TOKYO -- Lion is going on the offensive to prove it is worthy of its powerful name, capturing the Chinese high-end toothbrush market to rack up top sales in that country's e-commerce sphere.
The Japanese consumer goods maker is dominating China's online market, along with peers Kao and Daio Paper, whose disposable diapers have become smashing hits. Strong sales there and rising demand at home sent Lion's long-stagnant stock price roaring past 1,000 yen ($8.20) for the first time in 25 years in July.
Operating profit at Lion's overseas segment made up 30% of the company total during the January-June half, rocketing 320% on the year to 1.6 billion yen. "We aim for profitable growth overseas," Executive Director Takayasu Kasamatsu said at an August earnings presentation.
Rather than competing in the crowded mass market, Lion is putting its resources into pushing high-end, high-value-added products. Systema toothbrushes stake their appeal on performance, with top-of-the-line selections selling for around 300 yen -- two or three times the price of a mass-market brush.
The company's focus on more-expensive products has burnished the Lion brand image among China's growing middle class. And that success is chipping away at the market shares of Colgate-Palmolive, Procter & Gamble and other industry giants. Those companies sell both mass-market and high-end products, and so lack Lion's reputation for being exclusive.
"As the Systema brand becomes established via toothbrushes, we can expect that [Lion] will achieve growth in the much larger market for toothpaste," said Masashi Mori of Credit Suisse Securities (Japan).
Leveraging growth opportunities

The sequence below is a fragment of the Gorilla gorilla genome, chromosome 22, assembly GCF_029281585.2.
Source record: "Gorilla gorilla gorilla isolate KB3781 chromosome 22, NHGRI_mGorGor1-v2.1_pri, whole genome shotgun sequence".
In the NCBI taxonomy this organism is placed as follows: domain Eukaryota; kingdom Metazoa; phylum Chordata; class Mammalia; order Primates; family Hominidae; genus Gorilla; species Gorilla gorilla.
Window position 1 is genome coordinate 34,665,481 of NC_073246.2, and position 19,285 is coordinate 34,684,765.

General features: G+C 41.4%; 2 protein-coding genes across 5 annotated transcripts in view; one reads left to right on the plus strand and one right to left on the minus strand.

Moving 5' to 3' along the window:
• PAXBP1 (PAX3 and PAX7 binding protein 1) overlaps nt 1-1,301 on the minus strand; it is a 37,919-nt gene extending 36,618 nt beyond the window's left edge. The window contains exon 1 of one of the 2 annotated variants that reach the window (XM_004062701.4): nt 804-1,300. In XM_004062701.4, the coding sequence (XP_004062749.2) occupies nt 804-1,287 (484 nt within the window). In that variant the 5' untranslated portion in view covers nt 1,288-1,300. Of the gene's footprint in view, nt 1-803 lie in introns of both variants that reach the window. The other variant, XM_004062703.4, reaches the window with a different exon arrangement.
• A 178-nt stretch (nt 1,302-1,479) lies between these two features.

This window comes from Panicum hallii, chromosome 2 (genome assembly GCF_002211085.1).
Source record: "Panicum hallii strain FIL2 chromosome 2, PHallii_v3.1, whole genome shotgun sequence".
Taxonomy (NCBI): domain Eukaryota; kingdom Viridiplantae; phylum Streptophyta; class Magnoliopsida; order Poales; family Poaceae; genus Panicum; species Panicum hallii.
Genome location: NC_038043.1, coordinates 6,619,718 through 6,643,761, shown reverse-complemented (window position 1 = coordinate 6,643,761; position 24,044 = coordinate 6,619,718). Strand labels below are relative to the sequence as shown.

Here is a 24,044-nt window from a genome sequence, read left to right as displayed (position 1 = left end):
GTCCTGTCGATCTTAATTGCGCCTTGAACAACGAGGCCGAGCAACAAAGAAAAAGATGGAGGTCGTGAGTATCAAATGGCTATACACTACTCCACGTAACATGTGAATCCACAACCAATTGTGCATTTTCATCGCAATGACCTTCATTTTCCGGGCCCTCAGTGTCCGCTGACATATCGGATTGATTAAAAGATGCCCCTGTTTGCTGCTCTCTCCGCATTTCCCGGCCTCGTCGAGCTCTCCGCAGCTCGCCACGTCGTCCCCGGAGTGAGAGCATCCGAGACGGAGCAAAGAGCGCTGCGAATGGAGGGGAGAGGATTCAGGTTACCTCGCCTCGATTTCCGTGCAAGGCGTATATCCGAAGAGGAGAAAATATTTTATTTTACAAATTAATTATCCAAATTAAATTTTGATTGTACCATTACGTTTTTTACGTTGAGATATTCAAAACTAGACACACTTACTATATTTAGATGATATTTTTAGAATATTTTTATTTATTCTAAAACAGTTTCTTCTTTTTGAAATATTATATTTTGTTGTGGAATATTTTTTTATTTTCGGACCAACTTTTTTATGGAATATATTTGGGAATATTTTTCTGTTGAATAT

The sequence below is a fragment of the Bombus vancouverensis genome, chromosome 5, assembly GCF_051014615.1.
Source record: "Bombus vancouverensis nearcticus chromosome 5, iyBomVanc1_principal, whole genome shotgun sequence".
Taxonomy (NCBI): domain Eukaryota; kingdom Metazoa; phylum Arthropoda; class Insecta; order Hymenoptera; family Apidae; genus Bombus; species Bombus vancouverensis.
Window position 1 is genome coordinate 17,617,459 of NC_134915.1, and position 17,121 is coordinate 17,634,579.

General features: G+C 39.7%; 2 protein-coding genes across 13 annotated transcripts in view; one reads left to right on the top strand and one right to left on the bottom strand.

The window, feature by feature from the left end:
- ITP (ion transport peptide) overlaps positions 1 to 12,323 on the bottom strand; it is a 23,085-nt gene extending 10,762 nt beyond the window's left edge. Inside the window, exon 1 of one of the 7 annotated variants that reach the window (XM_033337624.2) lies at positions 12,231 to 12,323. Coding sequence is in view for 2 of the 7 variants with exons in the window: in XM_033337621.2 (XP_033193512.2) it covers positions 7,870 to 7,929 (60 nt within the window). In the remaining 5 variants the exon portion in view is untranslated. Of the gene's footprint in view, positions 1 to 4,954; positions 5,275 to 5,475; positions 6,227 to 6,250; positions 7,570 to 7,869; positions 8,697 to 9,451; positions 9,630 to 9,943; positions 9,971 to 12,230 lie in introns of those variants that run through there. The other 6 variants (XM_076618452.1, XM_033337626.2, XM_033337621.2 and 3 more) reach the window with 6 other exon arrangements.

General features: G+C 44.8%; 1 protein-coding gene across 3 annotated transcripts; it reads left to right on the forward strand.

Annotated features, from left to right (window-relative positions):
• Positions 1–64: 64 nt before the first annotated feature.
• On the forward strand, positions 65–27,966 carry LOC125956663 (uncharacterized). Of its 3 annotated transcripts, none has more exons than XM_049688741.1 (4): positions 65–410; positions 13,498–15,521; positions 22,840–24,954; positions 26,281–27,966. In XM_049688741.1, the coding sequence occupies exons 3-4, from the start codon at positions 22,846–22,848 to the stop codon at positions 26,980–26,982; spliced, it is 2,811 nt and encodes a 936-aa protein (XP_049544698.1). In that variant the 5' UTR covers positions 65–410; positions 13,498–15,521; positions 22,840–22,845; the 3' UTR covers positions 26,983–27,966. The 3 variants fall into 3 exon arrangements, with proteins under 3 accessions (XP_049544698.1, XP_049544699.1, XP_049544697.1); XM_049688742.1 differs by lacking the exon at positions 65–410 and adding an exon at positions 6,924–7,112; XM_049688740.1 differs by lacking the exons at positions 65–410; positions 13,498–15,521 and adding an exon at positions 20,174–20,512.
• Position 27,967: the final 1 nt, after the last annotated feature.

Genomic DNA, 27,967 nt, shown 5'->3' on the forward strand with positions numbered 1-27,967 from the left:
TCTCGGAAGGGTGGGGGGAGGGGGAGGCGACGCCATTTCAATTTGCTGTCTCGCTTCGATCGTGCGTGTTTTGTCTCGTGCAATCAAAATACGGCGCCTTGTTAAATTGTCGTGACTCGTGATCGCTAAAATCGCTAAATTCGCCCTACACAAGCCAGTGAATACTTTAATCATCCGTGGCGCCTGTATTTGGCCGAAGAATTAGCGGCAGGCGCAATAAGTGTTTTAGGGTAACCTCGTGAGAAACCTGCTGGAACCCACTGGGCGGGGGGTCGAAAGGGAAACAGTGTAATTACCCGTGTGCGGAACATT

Lion's online presence is a decisive factor in its overseas success. The company made its Chinese e-commerce debut in 2011 on Taobao Marketplace, the country's top shopping site. Sales reportedly grew by a factor of 15 from 2011 levels by the year ending December 2014, and are set to double again this fiscal year. Some 30% of its Chinese sales come through e-commerce sites.
Domestic business is also improving. Sales of consumer products in Japan slipped 3% on the year to 129 billion yen for the first half. Yet operating profit jumped 11% to 2.5 billion yen for the same segment. The strategy of "focusing on high-value-added products is paying off" as the company avoids tussling with Kao, P&G and other mass-market rivals with superior financial powers, said Wakako Sato of Mizuho Securities. Stronger Chinese sales are also paying dividends at home in the form of demand by visitors to Japan. Lion sees net profit jumping 15% to 8.5 billion yen this year.
But all is not rosy. Worries over China's economic outlook are weighing on Lion's share price, which dipped below 1,000 yen at one point on Aug. 25. Though the company does not see significant change in the Chinese market, Executive Director Kasamatsu admitted that "if China's economy stumbles, ripples could rock Southeast Asia. The business climate outlook is uncertain."
Though leveraging its brand power overseas has indeed brought success so far, that model will be put to the test. The lively Lion will have to prove its mettle to keep its throne.